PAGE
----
Thursday, January 21, 2010

Serena Changes Her Outfit to Turn More Heads

Jackets change on books all the time. Sometimes there are old book jackets that need to be freshened up. It's like clothing--I seem to remember one year when it seemed like every major novel was navy blue with big type and a little icon on the front

Random House has updated a lot of their Vintage paperbacks in 2009. That white jacket with the inset artwork was groundbreaking in the 1980's, but most paperbacks are full bleed nowadays. It's also given them a chance to unify some of their authors' looks. I really liked the new looks for the Chinua Achebe and Albert Camus backlists. That's why we had them on display in our fiction section for quite a while. Camus sold well too in the reissue, and not just The Stranger. I'm really convinced that those new jackets got folks to go deeper into the backlist.

It's very common for a hardcover jacket to change for the paperback, particularly if the hardcover's performance was disappointing. The reprint jacket is more important for impulse sale, and less needs to convey an image to reviewers. Type jackets, for example, common on hardcovers, but less so on paperbacks.

Another area where we see changes are between the advance readers' copies that go to booksellers and the finished product. Sometimes the jackets are placeholders, but often the publishers are still arguing it out. Sometimes large accounts will balk at a jacket when it's sold in for the season. Other times the author has jacket approval and might not yet have signed off. Who knows what goes on behind the scenes? Once when I worked at Warner Books, we changed a jacket because the sales manager had a dream that about how it should be changed. The covers were already in production and were scrapped. Really.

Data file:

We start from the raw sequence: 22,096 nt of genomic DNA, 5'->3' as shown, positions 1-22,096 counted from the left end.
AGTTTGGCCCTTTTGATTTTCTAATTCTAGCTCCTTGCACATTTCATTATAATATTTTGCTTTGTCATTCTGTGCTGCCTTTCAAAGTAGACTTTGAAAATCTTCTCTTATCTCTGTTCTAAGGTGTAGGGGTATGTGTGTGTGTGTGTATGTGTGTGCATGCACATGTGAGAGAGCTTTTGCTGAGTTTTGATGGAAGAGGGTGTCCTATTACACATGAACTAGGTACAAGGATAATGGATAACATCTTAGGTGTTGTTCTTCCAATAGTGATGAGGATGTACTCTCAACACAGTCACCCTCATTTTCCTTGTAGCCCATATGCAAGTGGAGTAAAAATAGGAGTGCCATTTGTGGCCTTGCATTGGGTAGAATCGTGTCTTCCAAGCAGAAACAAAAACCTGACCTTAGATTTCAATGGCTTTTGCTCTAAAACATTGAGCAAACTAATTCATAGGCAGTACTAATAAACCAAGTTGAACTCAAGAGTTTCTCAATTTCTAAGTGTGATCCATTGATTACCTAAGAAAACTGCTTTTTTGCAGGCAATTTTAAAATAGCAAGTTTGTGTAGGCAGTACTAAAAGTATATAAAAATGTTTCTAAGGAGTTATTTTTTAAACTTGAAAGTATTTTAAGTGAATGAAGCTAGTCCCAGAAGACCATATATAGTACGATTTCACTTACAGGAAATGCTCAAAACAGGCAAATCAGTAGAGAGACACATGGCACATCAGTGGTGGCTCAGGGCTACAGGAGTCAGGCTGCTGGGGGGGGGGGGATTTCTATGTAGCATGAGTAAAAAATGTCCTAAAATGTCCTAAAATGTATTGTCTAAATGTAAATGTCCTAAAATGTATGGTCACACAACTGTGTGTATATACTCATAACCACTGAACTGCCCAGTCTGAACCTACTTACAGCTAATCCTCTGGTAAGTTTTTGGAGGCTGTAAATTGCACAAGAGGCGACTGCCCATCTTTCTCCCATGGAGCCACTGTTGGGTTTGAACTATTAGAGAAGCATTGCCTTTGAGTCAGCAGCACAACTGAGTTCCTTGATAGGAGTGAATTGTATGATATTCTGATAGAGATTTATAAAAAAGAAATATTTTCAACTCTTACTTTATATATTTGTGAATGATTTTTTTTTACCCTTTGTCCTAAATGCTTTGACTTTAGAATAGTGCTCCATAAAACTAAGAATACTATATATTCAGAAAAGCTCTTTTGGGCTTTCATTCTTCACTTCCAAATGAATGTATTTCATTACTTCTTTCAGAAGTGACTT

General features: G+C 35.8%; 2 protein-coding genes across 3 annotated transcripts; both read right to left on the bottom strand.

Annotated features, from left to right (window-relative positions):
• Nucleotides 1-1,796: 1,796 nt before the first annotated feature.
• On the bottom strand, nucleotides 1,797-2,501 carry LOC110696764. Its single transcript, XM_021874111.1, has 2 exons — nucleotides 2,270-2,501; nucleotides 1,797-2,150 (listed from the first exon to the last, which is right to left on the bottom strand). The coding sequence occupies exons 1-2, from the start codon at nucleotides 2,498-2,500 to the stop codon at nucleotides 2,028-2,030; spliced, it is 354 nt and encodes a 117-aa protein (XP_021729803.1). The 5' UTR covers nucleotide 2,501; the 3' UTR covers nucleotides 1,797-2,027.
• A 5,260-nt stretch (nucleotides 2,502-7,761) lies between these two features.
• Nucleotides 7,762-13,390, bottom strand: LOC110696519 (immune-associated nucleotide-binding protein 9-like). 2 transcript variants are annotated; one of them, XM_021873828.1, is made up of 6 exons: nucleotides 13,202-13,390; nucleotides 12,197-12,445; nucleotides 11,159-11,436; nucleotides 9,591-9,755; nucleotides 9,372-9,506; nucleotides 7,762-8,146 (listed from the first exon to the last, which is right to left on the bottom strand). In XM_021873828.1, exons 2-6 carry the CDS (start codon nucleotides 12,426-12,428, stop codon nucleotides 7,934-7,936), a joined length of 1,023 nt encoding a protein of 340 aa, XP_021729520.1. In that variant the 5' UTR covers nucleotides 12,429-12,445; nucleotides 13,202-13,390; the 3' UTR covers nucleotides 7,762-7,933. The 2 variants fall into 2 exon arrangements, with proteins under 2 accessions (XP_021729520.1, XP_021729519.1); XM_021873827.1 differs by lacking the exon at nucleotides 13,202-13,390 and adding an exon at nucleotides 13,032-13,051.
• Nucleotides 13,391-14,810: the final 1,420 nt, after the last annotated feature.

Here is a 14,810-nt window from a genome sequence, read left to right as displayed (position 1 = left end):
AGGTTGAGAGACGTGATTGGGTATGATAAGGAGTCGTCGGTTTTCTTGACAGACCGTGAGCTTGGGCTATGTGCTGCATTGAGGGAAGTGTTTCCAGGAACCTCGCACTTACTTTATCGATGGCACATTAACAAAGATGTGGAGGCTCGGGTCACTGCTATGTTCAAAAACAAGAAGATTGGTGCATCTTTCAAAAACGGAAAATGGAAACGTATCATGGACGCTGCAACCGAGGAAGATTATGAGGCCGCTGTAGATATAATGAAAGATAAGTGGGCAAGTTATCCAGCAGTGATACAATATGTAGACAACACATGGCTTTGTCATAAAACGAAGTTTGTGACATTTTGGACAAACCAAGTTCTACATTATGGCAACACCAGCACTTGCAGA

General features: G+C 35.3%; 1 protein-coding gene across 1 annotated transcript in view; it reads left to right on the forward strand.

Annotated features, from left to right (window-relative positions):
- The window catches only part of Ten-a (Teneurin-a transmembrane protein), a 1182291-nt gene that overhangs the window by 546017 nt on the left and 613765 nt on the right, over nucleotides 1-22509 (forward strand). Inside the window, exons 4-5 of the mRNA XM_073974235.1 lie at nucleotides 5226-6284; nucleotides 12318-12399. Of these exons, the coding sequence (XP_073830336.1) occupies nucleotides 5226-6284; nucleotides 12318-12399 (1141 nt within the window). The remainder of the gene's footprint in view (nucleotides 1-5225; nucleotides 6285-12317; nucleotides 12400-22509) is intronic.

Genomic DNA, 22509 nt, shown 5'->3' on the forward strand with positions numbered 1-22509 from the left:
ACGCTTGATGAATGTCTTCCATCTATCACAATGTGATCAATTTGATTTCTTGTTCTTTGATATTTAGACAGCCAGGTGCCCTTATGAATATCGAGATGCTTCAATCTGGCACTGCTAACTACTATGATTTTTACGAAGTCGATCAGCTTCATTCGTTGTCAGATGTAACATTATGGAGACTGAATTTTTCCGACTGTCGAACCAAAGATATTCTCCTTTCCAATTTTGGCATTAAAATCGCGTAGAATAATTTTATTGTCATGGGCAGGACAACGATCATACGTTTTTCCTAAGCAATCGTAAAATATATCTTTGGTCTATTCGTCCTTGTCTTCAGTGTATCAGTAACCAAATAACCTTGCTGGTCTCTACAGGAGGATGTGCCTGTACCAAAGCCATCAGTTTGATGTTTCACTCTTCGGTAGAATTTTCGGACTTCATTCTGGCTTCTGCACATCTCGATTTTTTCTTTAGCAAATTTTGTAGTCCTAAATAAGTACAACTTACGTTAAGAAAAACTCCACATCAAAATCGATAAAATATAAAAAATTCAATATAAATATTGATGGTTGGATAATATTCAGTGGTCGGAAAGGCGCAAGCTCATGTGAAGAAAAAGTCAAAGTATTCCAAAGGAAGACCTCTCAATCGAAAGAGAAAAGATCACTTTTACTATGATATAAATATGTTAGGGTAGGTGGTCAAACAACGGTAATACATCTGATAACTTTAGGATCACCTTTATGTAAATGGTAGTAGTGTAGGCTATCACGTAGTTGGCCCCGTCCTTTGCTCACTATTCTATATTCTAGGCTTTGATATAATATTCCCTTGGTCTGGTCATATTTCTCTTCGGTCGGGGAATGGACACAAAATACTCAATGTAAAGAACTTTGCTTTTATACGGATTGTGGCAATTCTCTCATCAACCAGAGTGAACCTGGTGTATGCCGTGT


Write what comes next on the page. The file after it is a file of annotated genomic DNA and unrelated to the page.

What you don't generally see are paperback jackets that change only months after their release. But that's what we noticed a few months ago with Ron Rash's novel Serena. One of our booksellers was shelving more copies of the book, and noticed that the jackets didn't match. Our biggest fan of the book (Stacie) liked it a bit less and wondered what was up.

Serena is a big novel about a logging dynasty in Virginia, taking place at the dawn environmental movement. It's a play on Macbeth and thus features a big, bold and deliciously evil villainess in the title character. I haven't read it yet, but I knew enough booksellers who loved it to be able to use their recommendations. Right now Stacie is recommending it to lots of folks who've read A Reliable Wife (our event for Robert Goolrick is Sunday, 1/24, 2 PM, and yes, the jacket changed from hardcover to paperback).

I had some ideas on the cover change for Serena, and speculated that maybe a large account had said they'd take a large quantity for a promotion if they'd just change the jacket. I even ran my question past the agent, Marly Russoff, but no clear answer. We did, however, have a nice talk about some of her upcoming titles. If you here my talking about My Name is Mary Sutter, by Robin Oliveira (Viking, May 2010), you'll know who put the bug in my ear.

Finally my queries reached Rachel Bressler, Associate Publisher of Rash's home, Ecco. She was gracious enough to address my quick switcheroo on Serena.

"We loved the HC jacket of Serena, but felt strongly that the TP needed a new direction. I swear we went though about 100 jackets or more trying to find the right one. Once we’d settled on the original TP jacket, we were very disappointed to find initial sales were lackluster at best. We knew this book had huge potential in TP to sell like wildfire, but something was holding it back. I just had to believe it was the jacket, since we had the love of the sales force, the great HC track, and a fantastic book. It was killing me that the TP wasn’t taking off!

"Our art director, Allison Saltzman and I sat down to see if we could come up with something fresh that we felt was a better overall representation of the read. After 6+ months of looking at jackets with every combination of woman, trains, woods, etc, suddenly the new jacket just had it all fall into place. We rushed to push it through for the first reprint so that the new and improved jacket is the one being found in stores by the holiday season. Luckily for us, my gamble paid off, and we are now happily into our third reprint with close to 50,000 TP copies in print. A Christmas miracle, perhaps? Some might just say a hyper-competitive Associate Publisher who can’t take “why not wait a few years before you think about re-jacketing?” as an answer!"

Thanks, Rachel. Whatever can make this book sell is okay by us. We know it's a great book and it deserves a wide audience.

Meanwhile, keep an eye out for jacket changes. You never know when they're going to happen.

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